Ex parte Michael Gentry.

Annotate this Case
Download PDF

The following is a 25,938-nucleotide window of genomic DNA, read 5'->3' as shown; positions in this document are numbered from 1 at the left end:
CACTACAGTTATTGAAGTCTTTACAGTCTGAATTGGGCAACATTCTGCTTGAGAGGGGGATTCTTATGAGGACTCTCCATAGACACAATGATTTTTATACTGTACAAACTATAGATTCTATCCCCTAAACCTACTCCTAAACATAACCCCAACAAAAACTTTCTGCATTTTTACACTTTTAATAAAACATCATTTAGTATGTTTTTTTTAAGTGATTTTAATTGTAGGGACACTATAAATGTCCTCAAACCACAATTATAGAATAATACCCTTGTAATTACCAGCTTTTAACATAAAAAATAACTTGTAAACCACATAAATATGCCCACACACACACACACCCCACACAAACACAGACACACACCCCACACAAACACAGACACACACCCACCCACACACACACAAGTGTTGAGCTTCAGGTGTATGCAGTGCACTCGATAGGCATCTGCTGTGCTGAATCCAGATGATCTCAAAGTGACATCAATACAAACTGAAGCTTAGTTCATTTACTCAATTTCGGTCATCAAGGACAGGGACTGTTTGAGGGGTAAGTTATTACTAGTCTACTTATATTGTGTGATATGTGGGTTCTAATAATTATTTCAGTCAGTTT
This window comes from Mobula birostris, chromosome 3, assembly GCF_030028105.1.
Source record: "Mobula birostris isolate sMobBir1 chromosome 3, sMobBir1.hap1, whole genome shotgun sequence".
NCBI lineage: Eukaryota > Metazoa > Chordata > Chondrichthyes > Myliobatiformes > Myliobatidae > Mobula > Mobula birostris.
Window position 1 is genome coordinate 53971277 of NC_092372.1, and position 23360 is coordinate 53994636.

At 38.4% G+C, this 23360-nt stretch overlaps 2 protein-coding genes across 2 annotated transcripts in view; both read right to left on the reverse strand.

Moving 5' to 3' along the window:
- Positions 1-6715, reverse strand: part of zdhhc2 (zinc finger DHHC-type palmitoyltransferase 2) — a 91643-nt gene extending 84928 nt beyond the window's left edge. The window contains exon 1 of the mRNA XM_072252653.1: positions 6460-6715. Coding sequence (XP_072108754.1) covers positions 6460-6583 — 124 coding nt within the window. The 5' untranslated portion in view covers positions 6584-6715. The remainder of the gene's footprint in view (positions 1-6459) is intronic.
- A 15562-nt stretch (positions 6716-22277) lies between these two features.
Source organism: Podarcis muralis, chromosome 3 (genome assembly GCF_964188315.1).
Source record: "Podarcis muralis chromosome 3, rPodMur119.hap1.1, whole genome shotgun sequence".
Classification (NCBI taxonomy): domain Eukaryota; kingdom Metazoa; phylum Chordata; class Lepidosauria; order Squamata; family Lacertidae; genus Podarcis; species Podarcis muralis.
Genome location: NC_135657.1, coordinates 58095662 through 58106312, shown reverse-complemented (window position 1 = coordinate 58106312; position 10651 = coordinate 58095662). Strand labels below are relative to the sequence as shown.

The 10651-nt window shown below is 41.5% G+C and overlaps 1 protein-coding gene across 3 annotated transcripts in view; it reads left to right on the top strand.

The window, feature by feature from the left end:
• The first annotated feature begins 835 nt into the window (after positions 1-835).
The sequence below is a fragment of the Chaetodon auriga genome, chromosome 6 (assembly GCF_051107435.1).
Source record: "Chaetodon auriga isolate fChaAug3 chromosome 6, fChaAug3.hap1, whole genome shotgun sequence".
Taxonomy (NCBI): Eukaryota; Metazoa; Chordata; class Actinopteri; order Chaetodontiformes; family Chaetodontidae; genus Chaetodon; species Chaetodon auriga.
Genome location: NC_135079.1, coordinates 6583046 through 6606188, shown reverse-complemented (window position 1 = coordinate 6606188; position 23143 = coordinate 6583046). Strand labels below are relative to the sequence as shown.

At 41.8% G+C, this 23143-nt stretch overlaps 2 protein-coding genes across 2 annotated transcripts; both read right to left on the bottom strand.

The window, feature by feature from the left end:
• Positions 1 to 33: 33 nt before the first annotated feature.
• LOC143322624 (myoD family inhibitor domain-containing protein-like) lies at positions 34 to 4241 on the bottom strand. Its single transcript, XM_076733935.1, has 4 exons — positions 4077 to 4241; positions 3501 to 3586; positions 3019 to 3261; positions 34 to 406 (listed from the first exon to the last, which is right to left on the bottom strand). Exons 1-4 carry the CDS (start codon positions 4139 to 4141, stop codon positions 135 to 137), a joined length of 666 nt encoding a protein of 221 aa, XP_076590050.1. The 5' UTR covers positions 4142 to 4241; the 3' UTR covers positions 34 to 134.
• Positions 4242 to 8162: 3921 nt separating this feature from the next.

REL: 01/27/2017 Notice: This opinion is subject to formal revision before publication in the advance sheets of Southern Reporter. Readers are requested to notify the Reporter of Decisions, Alabama Appellate Courts, 300 Dexter Avenue, Montgomery, Alabama 36104-3741 ((334) 229-0649), of any typographical or other errors, in order that corrections may be made before the opinion is printed in Southern Reporter. ALABAMA COURT OF CIVIL APPEALS OCTOBER TERM, 2016-2017 _________________________ 2160155 _________________________ Ex parte Michael Gentry PETITION FOR WRIT OF MANDAMUS (In re: Nancy Norris Schillaci and Ben Schillaci v. Michael Gentry __________________________ Eddie Raymond Gentry and Robin Lynne Gentry v. Michael Gentry) 2160155 (Jefferson Circuit Court, CV-16-280 and CV-16-281) THOMAS, Judge. Michael Gentry ("the father") seeks review of orders of the Jefferson Circuit Court ("the trial court") entered in consolidated grandparent-visitation actions filed by Nancy Norris Schillaci Schillaci ("the ("the maternal maternal grandmother") stepgrandfather") and and by Ben Eddie Raymond Gentry ("the paternal grandfather") and Robin Lynne Gentry ("the paternal stepgrandmother"). The attachments to the father's petition for the writ of mandamus and the answers filed with this court reveal the following facts and procedural history. The father and his wife, Whitney Gentry, who died in February 2014, were the parents of three children. 2016, the maternal grandmother and the In August maternal stepgrandfather filed a complaint in the trial court seeking an award of visitation with the children pursuant to Ala. Code 1975, § 30-3-4.2, which became effective on August 1, 2016. See Act No. 2016-362, § 5, Ala. Acts 2016. That same day, the paternal grandfather and the paternal stepgrandmother filed a 2 2160155 similar complaint. The trial court consolidated the actions and appointed a guardian ad litem for the children. In actions. September 2016, the father moved to dismiss the One of the arguments the father asserted in his motion, as amended, was that the maternal stepgrandfather and the paternal stepgrandmother should be dismissed as parties to their respective actions because, he contended, neither is a "grandparent" as that term is defined in § 30-3-4.2(a)(1); therefore, the father argued, they lacked "standing" to bring the actions under § 30–3-4.2(b). The trial court denied the father's motion by order entered on October 3, 2016. On October 11, 2016, the guardian ad litem filed on behalf of the children what she labeled as a "cross claim" against the father.1 The "cross claim" contained three counts: a request for a judgment declaring that the children have a liberty interest in familial association with their extended family and two identical 1 counts requesting an We note that Rule 13(g), Ala. R. Civ. P., provides that "[a] pleading may state as a cross-claim any claim by one party against a co-party arising out of the transaction or occurrence that is the subject matter either of the original action or of a counterclaim therein or relating to any property that is the subject matter of the original action." The materials before this court do not demonstrate that the children are parties to the consolidated actions. 3 2160155 injunction requiring the father to permit continued association between the children and their extended family. Counts two and three asserted that the children's rights to familial association had "been infringed under color of state law." The father, on October 25, 2016, filed a motion to dismiss the "cross claim," in which arguments. he asserted various At a hearing held on November 16, 2016, the trial court orally granted the father's motion to dismiss regarding counts two and three of the "cross claim" but denied the motion as to count one, the declaratory-judgment count. The trial court did not render or enter a written order on the father's motion to dismiss. On December 1, 2016, the trial court entered an order directing the circuit-court clerk to "place this entire case UNDER SEAL" (capitalization in original). The December 1, 2016, order states no reason for the trial court's decision to seal the cases. No party had moved for such relief, and no hearing regarding the decision to seal the cases had been held. The maternal grandmother and maternal stepgrandfather state in their answer to the father's petition for the writ of 4 2160155 mandamus that the trial court, at a hearing held on December 2, 2016, "addressed the order sealing the [cases]."2 They further assert that the trial court sealed the cases because the cases "involve[] minor children and embarrassment or irreparable harm could occur." No party has provided this court with transcripts of any hearings before the trial court. The father filed his mandamus petition on December 2, 2016. In that petition, he first seeks review of the trial court's October 3, 2016, order denying his motion to dismiss the maternal stepgrandfather and the paternal stepgrandmother from the actions because, he contends, they are not grandparents as defined in § 30-3-4.2(a)(1) and therefore lack "standing" to bring the actions. He also seeks review of the trial court's oral order denying his motion to dismiss count one of the "cross claim" brought by the guardian ad litem on behalf of the children. Finally, the father seeks review of the trial court's December 1, 2016, sua sponte order sealing the consolidated cases. We must first consider whether, insofar as he seeks review of the trial court's October 3, 2016, order denying his 2 The paternal grandfather and paternal stepgrandmother did not file an answer to the father's petition. 5 2160155 motion to dismiss the maternal stepgrandfather and the paternal stepgrandmother from the actions, the father has timely invoked our jurisdiction. As we have recently reiterated, "Rule 21(a)(3), Ala. R. App. P., provides that a petition for the writ of mandamus is presumptively timely if it is filed within the period permitted for an appeal of a judgment of the court in which the challenged order was entered." Ex parte J.B., [Ms. 2151005, November 18, 2016] ___ So. 3d ___, ___ (Ala. Civ. App. 2016). The father filed his mandamus petition more than 42 days after the entry of the October 3, 2016, order. Our inquiry does not end there, however. "[O]ur supreme court recently determined that, in situations in which a petition for the writ of mandamus challenges the subject-matter jurisdiction of the court in which the challenged interlocutory order was rendered, the petition need not timely invoke the jurisdiction of the appellate court. Ex parte K.R., [Ms. 1141274, March 25, 2016] ___ So. 3d ____, ____ (Ala. 2016). Instead, relying on the principle that an appellate court may review the issue of subject-matter jurisdiction regardless of whether that issue was raised in the trial court or even on appeal, our supreme court stated that subject-matter jurisdiction could be raised ex mero motu at any time despite the lack of a timely filed petition invoking the appellate court's jurisdiction. Ex parte K.R., ___ So. 3d at ____." Ex parte J.B., ___ So. 3d at ____. 6 2160155 The father contends that he is challenging whether the maternal stepgrandfather and the paternal stepgrandmother have "standing" to bring an action under § 30-3-4.2(a)(1) because they do not fall within the definition of "grandparent" contained in that section. Standing, he correctly states, implicates subject-matter jurisdiction. See Bernals, Inc. v. Kessler-Greystone, LLC, 70 So. 3d 315, 319 (Ala. 2011). Therefore, he says, under Ex parte J.B., his failure to timely invoke the jurisdiction of this court is not fatal to his petition insofar as it challenges the October 3, 2016, order denying his motion to dismiss. We disagree with the the stepgrandmother maternal and standing to named actions. Our supreme court has indicated, in two plurality as paternal that stepgrandfather be the father plaintiffs in the lacked consolidated opinions, that a majority of the supreme court recognized in Ex parte BAC Home Loans Servicing, LP, 159 So. 3d 31, 46 (Ala. 2013), that the concept of standing should be confined to public-law cases. See Gardens at Glenlakes Prop. Owners Ass'n, Inc. v. Baldwin Cty. Sewer Serv., LLC, [Ms. 1150563, September 23, 2016] ___ So. 3d ____, ____ (Ala. 2016), and 7 2160155 Jakeman v. Lawrence Grp. Mgmt. Co., LLC, 151 So. 3d 1083, 1087-88 (Ala. 2014). As explained in Jakeman, "in private-law cases such questions as whether '"the present plaintiff is ... entitled to private-law a remedy"' concepts"' real-party-in-interest, concepts."'" is '"better such capacity, as addressed through '"cause-of-action, intervention, and like Jakeman, 151 So. 3d at 1088 (quoting Ex parte BAC, 159 So. 3d at 44-45, quoting in turn 13A Charles Alan Wright, Arthur R. Miller & Edward H. Cooper, Federal Practice and Procedure § 3531 (3d ed. 2008)). We need not decide whether the father's challenge to the ability of the maternal stepgrandfather and the paternal stepgrandmother to bring a grandparent-visitation action is a challenge to their capacity or a claim that they are not real parties in interest, see Dennis v. Magic City Dodge, Inc., 524 So. 2d 616, 618 (Ala. 1988) (quoting 6 C. Wright & A. Miller, Federal Practice and Procedure § 1542 (1971)) ("'[T]he real party in interest principle is a means to identify the person who possesses the right sought to be enforced. Therefore, the term directs attention to whether plaintiff has a significant interest in the particular action he has instituted. By way of contrast, 8 2160155 capacity is conceived to be a party's personal right to litigate....'"), because a challenge premised on either concept does not implicate the trial court's subject-matter jurisdiction. See CAG MLG, L.L.C. v. Smelley, 163 So. 3d 346, 350 (Ala. 2014) (indicating that capacity does not implicate subject-matter jurisdiction); Ex parte Sterilite Corp. of Alabama, 837 So. 2d 815, 819 (Ala. 2002) (stating that "objections based upon an action's not being prosecuted in the name of the real party in interest can be waived," which supports the conclusion that the real-party-in-interest issue does not implicate subject-matter jurisdiction, which cannot be waived); see also Hamm v. Norfolk Southern Ry. Co., 52 So. 3d 484, 500 (Ala. 2010) (Lyons, J., concurring specially) ("Obviously, an absence of a real party in interest does not implicate subject-matter jurisdiction...."). Because the subject-matter jurisdiction of the trial court is not at issue, the father's petition is untimely insofar as he seeks review of the October 3, 2016, order denying his motion to dismiss. The father's petition, insofar as it seeks review of the October 3, 2016, order, is therefore dismissed. 9 2160155 We turn now to the father's request that this court review the trial court's oral denial of his motion to dismiss count one of the "cross claim" asserted by the guardian ad litem on behalf of the children. We first recognize that an oral order "ha[s] no lawful field of operation," Hobbs v. Hobbs, 423 So. 2d 878, 879 (Ala. Civ. App. 1982), therefore that an oral order or judgment is not valid. v. Bell, 509 So. 2d 912, 914 (Ala. 1987). and Bell Rule 58(a), Ala. R. Civ. P., provides that "[a] judge may render an order or a judgment: (1) by executing a separate written document, (2) by including the order or judgment in a judicial opinion, (3) by endorsing upon a motion the words 'granted,' 'denied,' 'moot,' or words of similar import, and dating and signing or initialing it, (4) by making or causing to be made a notation in the court records, or (5) by executing and transmitting an electronic document to the electronic-filing system." As our supreme court has explained, "Rule 58(a) requires, in each instance, a written memorialization by the judge of his or her rendition of the order or judgment in question. Stated otherwise, Rule 58(a) does not allow for an oral rendition of a judgment or order." Ex parte Chamblee, 899 So. 2d 244, 248 (Ala. 2004); see also Meek v. Meek, 54 So. 3d 389, 393 (Ala. Civ. App. 2010). Because no lawful or valid order of the 10 2160155 trial court has been rendered or entered regarding the father's motion to dismiss the guardian ad litem's "cross claim," the father has no order from which to seek relief. We therefore deny the father's petition insofar as he seeks relief from the trial court's oral denial of his motion to dismiss count one of the "cross claim" asserted by the guardian ad litem on behalf of the children. Finally, we consider the father's argument that the trial court's December 1, 2016, order sealing the consolidated cases was improperly entered. The materials before us demonstrate, and the parties agree, that no motion seeking to seal any document in the record was presented to the trial court. In addition, the parties agree that no hearing was held on the question of sealing the record before the trial court entered its December 1, 2016, order. The respondents argue, generally, that, because no motion was presented to the trial court, the requirement in Holland v. Eads, 614 So. 2d 1012 (Ala. 1993), that the trial court hold a hearing before ordering that a document in a record be sealed has no application to the present case. Furthermore, the guardian ad litem contends that, if the trial court had held a hearing, it 11 2160155 would have sealed the cases and, therefore, that any error in not holding the hearing required by Holland was harmless. See Rule 45, Ala. R. App. P. The maternal grandmother and maternal stepgrandfather also contend that the trial court had ample reason to seal the record and that it discussed its decision to seal the cases in a December 2, 2016, hearing; however, as noted above, we have no transcript of any hearing held before the trial court. "'"A writ of mandamus is an extraordinary remedy that is available when a trial court has exceeded its discretion. Ex parte Fidelity Bank, 893 So. 2d 1116, 1119 (Ala. 2004). A writ of mandamus is 'appropriate when the petitioner can show (1) a clear legal right to the order sought; (2) an imperative duty upon the respondent to perform, accompanied by a refusal to do so; (3) the lack of another adequate remedy; and (4) the properly invoked jurisdiction of the court.' Ex parte BOC Group, Inc., 823 So. 2d 1270, 1272 (Ala. 2001)."'" Ex parte Brown, 963 So. 2d 604, 606-07 (Ala. 2007) (quoting Ex parte Rawls, 953 So. 2d 374, 377 (Ala. 2006), quoting in turn Ex parte Antonucci, 917 So. 2d 825, 830 (Ala. 2005)). We begin our analysis of this issue with the excellent discussion in Holland: 12 2160155 "'Generally, trials are open to the public. However, public access must be balanced with the effect on the parties.' Ex parte Balogun, 516 So. 2d 606, 610 (Ala. 1987). Nevertheless, the decision concerning access to the court records has long been recognized as within the trial court's discretion. Nixon v. Warner Communications, Inc., 435 U.S. 589, 98 S. Ct. 1306, 55 L. Ed. 2d 570 (1978). This does not mean that the trial court's discretion should be unfettered; rather, it should be governed by legal rules and standards. ".... "The United States Supreme Court has recognized a common law right of public access to judicial records. Nixon v. Warner Communications, Inc., 435 U.S. 589, 98 S. Ct. 1306, 55 L. Ed. 2d 570 (1978). '"It is clear that the courts of this country recognize a general right to inspect and copy public records and documents, including judicial records and documents."' United States v. Criden, 648 F.2d 814, 819 (3d Cir. 1981), quoting Nixon, supra, 435 U.S. at 597, 98 S. Ct. at 1312. In fact, this right of the public to inspect and copy judicial records antedates the United States Constitution. Criden, supra. "It has long been the rule of this State to allow public inspection of judicial records. Brewer v. Watson, 61 Ala. 310, 311 (1878). More than a century ago, this Court held that '[a]n inspection of the records of judicial proceedings kept in the courts of the country, is held to be the right of any citizen.' Id. at 311; see also Ex parte Balogun, 516 So. 2d 606, 612 (Ala. 1987) (holding that 'the public generally has a right of reasonable inspection of public records required by law to be kept, except where inspection is merely out of curiosity or speculation or where it unduly interferes with the public official's ability to perform his duties'); Excise Comm'n of Citronelle v. 13 2160155 State ex rel. Skinner, 179 Ala. 654, 657, 60 So. 812, 813 (1912). The public's right to inspect court records derives from the 'universal policy underlying the judicial systems of this country [that] secrecy in the exercise of judicial power ... is not tolerable or justifiable.' Jackson v. Mobley, 157 Ala. 408, 411–12, 47 So. 590, 592 (1908). "In addition to a common law presumption of permitting public inspection of judicial records, which has been recognized by the United States Supreme Court and by this Court, public access to court records is permitted by statute. Ala. Code 1975, § 36–12–40, grants the public the right to inspect and copy 'public writings,' which term has been interpreted to include judicial records. Ex parte Balogun, supra; Stone v. Consolidated Publishing Co., 404 So. 2d 678, 681 (Ala. 1981) (interpreting a 'public writing' to be 'a record as is reasonably necessary to record the business and activities required to be done or carried on by a public officer so that the status and condition of such business and activities can be known by our citizens'); State ex rel. Kernells v. Ezell, 291 Ala. 440, 442–43, 282 So. 2d 266, 268 (1973) (holding that records of the office of the probate judge are 'public writings' within the meaning of the predecessor to § 36–12–40 and are 'free for examination [by] all persons, whether interested in the same or not'); Excise Comm'n of Citronelle, supra; Brewer, supra. "Limitations of the public's right to inspect 'must be strictly construed and must be applied only in those cases where it is readily apparent that disclosure will result in undue harm or embarrassment to an individual, or where the public interest will clearly be adversely affected, when weighed against the public policy considerations suggesting disclosure.' Chambers v. Birmingham News Co., 552 So. 2d 854, 856 (Ala. 1989). The party refusing disclosure bears the burden of 'proving 14 2160155 that the writings or records sought are within an exception and warrant nondisclosure of them.' Chambers, at 856–57; Ex parte CUNA Mutual Ins. Society, 507 So. 2d 1328, 1329 (Ala. 1987); Ex parte McMahan, 507 So. 2d 492, 493 (Ala. 1987). This Court has held that the following types of records do not warrant disclosure: '[r]ecorded information received by a public officer in confidence, sensitive personnel records, pending criminal investigations, and records the disclosure of which would be detrimental to the best interests of the public.' Stone, 404 So. 2d at 681. "Most other courts that have addressed this issue have recognized a similar presumption of a right of public access to judicial proceedings and records and have placed the burden on the party seeking secrecy. Brown v. Advantage Engineering, Inc., 960 F.2d 1013 (11th Cir. 1992); Rushford v. New Yorker Magazine, Inc., 846 F.2d 249, 253 (4th Cir. 1988); Bank of America National Trust and Sav. Ass'n v. Hotel Rittenhouse Associates, 800 F.2d 339, 343 (3d Cir. 1986); Brown & Williamson Tobacco Corp. v. F.T.C., 710 F.2d 1165, 1179 (6th Cir. 1983), cert. denied, 465 U.S. 1100, 104 S. Ct. 1595, 80 L. Ed. 2d 127 (1984); In re National Broadcasting Co., 653 F.2d 609, 613 (D.C. Cir. 1981); Barron v. Florida Freedom Newspapers, Inc., 531 So. 2d 113, 118 (Fla. 1988). "The Court of Appeals for the Eleventh Circuit holds that the trial court must apply a balancing test in determining whether to seal a record, '"weighing the competing interests of preserving the district court's authority in encouraging settlement agreements and the public's right to access to public trials"' and records. Brown v. Advantage Engineering, Inc., supra, at 1015, quoting Wilson v. American Motors Corp., 759 F.2d 1568, 1569 (11th Cir. 1985). 15 2160155 "The Court of Appeals for the Sixth Circuit also recognizes a public right of access to judicial records. Brown & Williamson Tobacco Corp., supra. The Sixth Circuit has noted that few reasons warrant closure of public records. Id. The court indicated that some of these reasons include a defendant's right to a fair trial, certain privacy rights of participants or third parties, trade secrets, and national security. Id. "The Court of Appeals for the Third Circuit holds that, in balancing the factors for and against access, the interest in settling disputes does not outweigh the common law presumption of open access to court documents and orders. Bank of America National Trust, supra. "We have examined the different approaches used in other jurisdictions. In light of the public policy in favor of public access and the prevailing analysis of this presumption in most American courts, we hold that if a motion to seal is filed, then the trial court shall conduct a hearing. The trial court shall not seal court records except upon a written finding that the moving party has proved by clear and convincing evidence that the information contained in the document sought to be sealed: "(1) constitutes a trade secret or other confidential commercial research or information; see Brown & Williamson Tobacco Corp., supra, at 1179; or "(2) is a matter of national security; see Barron, supra, at 118; or "(3) promotes scandal or defamation; or "(4) pertains to wholly private family matters, such as divorce, child custody, or adoption; see Warner, supra; Balogun, 16 2160155 supra; Holcombe v. State ex rel. Chandler, 240 Ala. 590, 200 So. 739 (1941); or "(5) poses a serious threat of harassment, exploitation, physical intrusion, or other particularized harm to the parties to the action; or "(6) poses the potential for harm to third persons not parties to the litigation. "If any one of the above criteria is satisfied, then the trial court may seal the record, or any part of the record, before trial, during trial, or even after a verdict has been reached. "This approach limits, but does not abolish, the range of judicial discretion. There is a presumption in favor of openness, which can be overcome only by clear and convincing evidence that an individual's privacy interest (as set out above) rises above the public interest in access." Holland, 614 So. 2d at 1013-16 (final two emphases added). The December 1, 2016, order sealing the consolidated cases contains no written findings indicating that the entire record in the consolidated cases warrants such an extreme measure. The wholesale sealing of an entire record is by its nature overbroad. See Duck Head Apparel Co. v. Hoots, 659 So. 2d 897, 916 (Ala. 1995). Furthermore, the trial court failed to hold a hearing at which the parties could argue their respective positions on the sealing issue. Birmingham News Co., 624 So. 17 2d 1117, 1122 See Ex parte (Ala. 1993) 2160155 (requiring a trial court to hold a hearing on its sua sponte "gag" order in a criminal prosecution). Accordingly, we grant the father's petition insofar as it challenges the December 1, 2016, order sealing the consolidated cases in their entirety. We reiterate: "Limitations of the public's right to inspect 'must be strictly construed and must be applied only in those cases where it is readily apparent that disclosure will result in undue harm or embarrassment to an individual, or where the affected, public when interest weighed will clearly against considerations suggesting disclosure.'" the be adversely public policy Holland, 614 So. 2d at 1015 (quoting Chambers v. Birmingham News Co., 552 So. 2d 854, 856 (Ala. 1989)). Although no party brought a motion seeking to seal any part of the record, we conclude that, under Holland, a trial court considering whether to seal documents must hold a hearing at which the parties may present arguments regarding the necessity of sealing specific parts of the record.3 Any order sealing any portion of the record must 3 We note that a trial court could enter a sua sponte order temporarily sealing a document pending the required hearing. See, e.g., In re FiberMark, Inc., 330 B.R. 480, 496 (Bankr. D. Vt. 2005). However, as explained in In re FiberMark, at the hearing "the posture of [the case at the time of the hearing would be] the same as the posture of a request to seal an 18 2160155 contain written findings in compliance with Holland that clear and convincing evidence supports a conclusion that the relevant "privacy interest (as set out [in Holland]) rises above the public interest in access." Holland, 614 So. 2d at 1016. PETITION DISMISSED IN PART, DENIED IN PART, AND GRANTED IN PART; WRIT ISSUED. Thompson, P.J., and Pittman, Moore, and Donaldson, JJ., concur. unsealed document," 330 B.R. at 496, and any party wishing to seal the document would have the burden under Holland to establish "by clear and convincing evidence that [his or her] privacy interest (as set out [in Holland]) rises above the public interest in access." Holland, 614 So. 2d at 1016. 19